Showing posts from 2011

The Monster at the End of This Book App

I'm not a big fan of character books.  By that, I mean books that take television, movie or toy characters and put them in books.  I think typically the quality of these books are okay at best.  This post is not about why I don't care for these books but how I found one I liked and then loved.

I found The Monster at the End of This Book by Jon Stone several years ago.  I vaguely remember hearing someone read it during my student teaching.  The kids thought this book was hilarious.  Grover is so outrageous and dramatic I instantly liked the book too.  I bought the book and read it to several different classes all with huge success, but there was always something missing.  The sound of Grover's voice would really take this book to the next level.  I listened and practiced but there was nothing I could do to sound like Grover. 

Then a couple of weeks ago I discovered the perfect enhancement to a book.  This maybe the only time I will say that a book could be improved upon, bu…

New Books (to me) For Professional Reading.

This summer I did a bit of professional reading.  I had planned on a lot more but the sun, pool and fresh air became a higher priority.  There are several books that I've been wanting to read so I took the plunge today and ordered three of them.

The first book I purchased was Choice Words by Peter H. Johnston.  I've heard about this book for a couple of years but kept pushing it aside.  I've realized recently that I need to be more explicit in my responses to my students.  I'm hoping that this will help me shape my language to push the kids even farther.

Sometime this summer I started hearing and thinking about small groups for math.  I was following @kassiawedekind on Twitter and she seemed to know a lot about the topic.  I send her a message asking for her thoughts and she replied that she had a book coming out, Math Exchanges, all about it.  I have never read a math professional book.  Literacy seems to always be the focus and math often gets pushed aside.  I've…

Pete the Cat Rocking in My School Shoes

For several of my students, kindergarten is their first school experience.  Many of them have had limited exposure to books, so the first book I read to them has to be special.  I'd been hearing about Pete the Cat all summer so when I had a gift card to spend both books were on the top of my list.  I read the books and listened to the songs and really liked them.  Then I read and listened again and I liked them more.  Eventually, I couldn't get the songs out of my head and thought maybe I'd found the book that would start their school experience.
Yesterday was our first day of school and after the parents and tears were gone we sat on the carpet and read Pete the Cat Rocking in My School Shoes by Eric Litwin.  The kids loved it and starting singing along immediately.  THEN, I took out my iPad and let them listen to the story and song...they were hooked.  They were singing Pete all day long.  We listen to the song several times. 

When we returned from recess someone notic…

Picture Books: 10 on Aug 10th

I really couldn’t be more excited about Picture Books: August 10 for 10th.There not much I like to buy more than a great picture book.Looks like my credit card and Amazon is about to get an amazing workout after this event.Thank you to Cathy and Mandy for hosting and creating is wonderful event.So without further ado…here are 10 picture books I love.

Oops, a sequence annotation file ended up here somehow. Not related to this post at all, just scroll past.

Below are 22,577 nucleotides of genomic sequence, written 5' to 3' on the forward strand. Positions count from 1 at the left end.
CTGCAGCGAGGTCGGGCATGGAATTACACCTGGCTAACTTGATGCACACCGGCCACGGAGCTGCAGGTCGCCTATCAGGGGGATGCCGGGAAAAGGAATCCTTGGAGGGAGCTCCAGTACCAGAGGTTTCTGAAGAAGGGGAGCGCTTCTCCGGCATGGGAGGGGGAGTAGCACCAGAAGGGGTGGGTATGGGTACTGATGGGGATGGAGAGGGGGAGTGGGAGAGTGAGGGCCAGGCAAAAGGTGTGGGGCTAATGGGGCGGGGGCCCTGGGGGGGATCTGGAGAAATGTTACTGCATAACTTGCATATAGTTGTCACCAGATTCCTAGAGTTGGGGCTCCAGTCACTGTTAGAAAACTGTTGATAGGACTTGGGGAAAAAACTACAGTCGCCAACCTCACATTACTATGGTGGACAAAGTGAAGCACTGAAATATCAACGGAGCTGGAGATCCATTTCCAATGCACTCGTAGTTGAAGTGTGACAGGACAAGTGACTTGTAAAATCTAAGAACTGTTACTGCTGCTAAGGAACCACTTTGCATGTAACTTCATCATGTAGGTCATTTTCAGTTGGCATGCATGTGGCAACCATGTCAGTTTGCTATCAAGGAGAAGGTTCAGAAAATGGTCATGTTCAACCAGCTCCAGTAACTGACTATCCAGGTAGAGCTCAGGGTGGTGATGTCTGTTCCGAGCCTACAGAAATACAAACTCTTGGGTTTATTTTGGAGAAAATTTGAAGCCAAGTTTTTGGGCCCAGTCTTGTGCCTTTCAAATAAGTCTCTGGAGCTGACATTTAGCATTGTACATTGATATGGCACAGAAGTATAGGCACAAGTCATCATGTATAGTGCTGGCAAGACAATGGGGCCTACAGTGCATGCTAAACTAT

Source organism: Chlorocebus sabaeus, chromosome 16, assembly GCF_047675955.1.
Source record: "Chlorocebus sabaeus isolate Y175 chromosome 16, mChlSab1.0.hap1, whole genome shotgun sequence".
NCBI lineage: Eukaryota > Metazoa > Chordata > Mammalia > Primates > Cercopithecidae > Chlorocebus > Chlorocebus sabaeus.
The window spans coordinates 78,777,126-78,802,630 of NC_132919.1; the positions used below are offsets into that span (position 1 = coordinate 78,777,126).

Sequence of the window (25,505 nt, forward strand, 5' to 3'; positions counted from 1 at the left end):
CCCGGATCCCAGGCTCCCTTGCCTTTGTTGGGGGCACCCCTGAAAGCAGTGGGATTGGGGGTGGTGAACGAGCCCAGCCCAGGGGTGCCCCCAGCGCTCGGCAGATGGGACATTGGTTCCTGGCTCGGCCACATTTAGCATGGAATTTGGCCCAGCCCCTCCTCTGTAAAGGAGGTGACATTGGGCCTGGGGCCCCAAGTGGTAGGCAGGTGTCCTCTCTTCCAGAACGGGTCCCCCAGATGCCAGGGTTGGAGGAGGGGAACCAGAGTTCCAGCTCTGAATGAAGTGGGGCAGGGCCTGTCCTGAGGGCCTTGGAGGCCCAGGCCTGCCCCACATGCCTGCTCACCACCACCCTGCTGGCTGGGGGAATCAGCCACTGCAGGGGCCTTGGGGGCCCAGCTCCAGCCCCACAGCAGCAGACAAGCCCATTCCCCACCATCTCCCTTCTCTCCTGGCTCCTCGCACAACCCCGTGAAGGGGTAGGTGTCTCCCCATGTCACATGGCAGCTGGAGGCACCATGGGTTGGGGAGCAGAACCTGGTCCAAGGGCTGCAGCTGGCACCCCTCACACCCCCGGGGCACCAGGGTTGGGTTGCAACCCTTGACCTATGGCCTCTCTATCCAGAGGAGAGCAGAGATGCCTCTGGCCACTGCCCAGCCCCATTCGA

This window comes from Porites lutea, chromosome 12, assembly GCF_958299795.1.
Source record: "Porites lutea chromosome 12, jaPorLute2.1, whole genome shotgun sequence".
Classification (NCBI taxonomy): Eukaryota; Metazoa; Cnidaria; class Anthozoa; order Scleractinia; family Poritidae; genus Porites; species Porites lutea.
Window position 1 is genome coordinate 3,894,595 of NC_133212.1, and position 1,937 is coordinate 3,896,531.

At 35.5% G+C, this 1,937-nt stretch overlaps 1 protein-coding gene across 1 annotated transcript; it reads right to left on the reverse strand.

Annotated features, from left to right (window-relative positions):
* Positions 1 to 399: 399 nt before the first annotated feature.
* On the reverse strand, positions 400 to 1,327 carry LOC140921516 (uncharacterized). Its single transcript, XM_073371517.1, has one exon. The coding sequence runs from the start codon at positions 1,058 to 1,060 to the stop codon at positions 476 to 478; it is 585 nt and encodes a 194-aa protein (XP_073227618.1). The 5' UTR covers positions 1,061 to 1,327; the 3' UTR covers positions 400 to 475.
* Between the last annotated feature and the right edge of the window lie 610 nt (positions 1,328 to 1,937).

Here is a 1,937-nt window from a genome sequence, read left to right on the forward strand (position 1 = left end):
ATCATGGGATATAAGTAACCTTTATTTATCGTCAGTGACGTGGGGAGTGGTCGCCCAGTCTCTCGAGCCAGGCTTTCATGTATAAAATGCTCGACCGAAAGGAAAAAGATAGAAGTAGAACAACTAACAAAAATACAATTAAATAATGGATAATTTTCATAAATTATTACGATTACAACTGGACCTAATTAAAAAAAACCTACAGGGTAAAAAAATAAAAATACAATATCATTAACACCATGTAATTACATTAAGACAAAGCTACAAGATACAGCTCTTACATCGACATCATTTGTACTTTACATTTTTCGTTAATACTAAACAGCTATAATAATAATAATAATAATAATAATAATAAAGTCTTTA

I discovered Ish by Peter H. Reynolds when a friend told me I had to read it.I loved it from the first read but was unaware the impact this book would have on my students.I had a student who among other things was an absolute perfectionist.His illustrations had to be “perfect” and “look like a real one”.His spelling also had to be like “grown-ups”.Although his reactions were mostly out of his control the other children in my class had the same frustrations.After school one day trying to figure out how I could calm everyone’s anxiety about these things and this book came to mind.I thought if Ramon could overcome his need to create perfect t…


Sometime last year I started following several blogs of other teachers.  I loved hearing about new books they were reading, goings on in the classrooms and their new learning.  I even started this little blog of my own.  I felt connected outside my district and was constantly talking about the things I had read. I thought this was the best way to connect.

I'm pretty sure the first time I heard about teachers utilizing Twitter was at the Dublin Literacy Conference.  Franki Sibberson was talking about tech in the classroom and mentioned using Twitter to connect with other teachers.  To say I was skeptical is an understatement, why did I need to know what other teachers were having for dinner or where they were shopping?  I did wonder why someone I respected and learned from would be into Twitter but I still wasn't convinced.

Early this summer, I listened to a podcast by Kassia Wedekind and Katie Keier.  They talked about how teachers are "tweeting" to connect and learn…

Hooray for Amanda and Her Alligator

I've said it before and I'll say it again...I love Mo Willems.  Everything the man writes is amazing.  I love him because he connects with my kids is a way that few authors can.  He's funny yet he always leaves us thinking. 

Hooray for Amanda and Her Alligator  is another gem from Mo Willems.  In this story, Amanda's best friend is her stuffed alligator.  They have a very sweet friendship based on trust and respect.  Alligator trusts that Amanda will always be there for him, she'll come home ad always have a surprise for him.  One day Amanda's surprise isn't quite what he expected.  He realizes that sometimes things are better than you expect. I love how this friendship evolves. 

In kindergarten we talk a lot about what it means to be friends.  Hooray for Amanda and Her Alligator is a great story about friendship and trust.

Press Here

A week or so ago Mary Lee at A Year of Reading reviewed the book Press Here by Herve Tullet.  I was immediately drawn to the book and the imagining it inspired.  I ordered the book with some Boarders gift cards that needed to be used up and I was more impressed in person.  Each page has a task "causes" a reaction on the next page.  I found myself getting excited to see what would happen to the dots next.  The text is simple but the creativity is powerful.  I can't wait to see my kindergartners faces as the pages change.

Conferring Part III Reflection: It's time to start ploughing

Thanks again to Cathy Mere, Laura Komos, and Jill Fisch for hosting this wonderful book chat.  This is some of the best professional development I've participated in.  If you are interested in the entire conversation visit Cathy's Jog where she has brilliantly compiled all of the posts.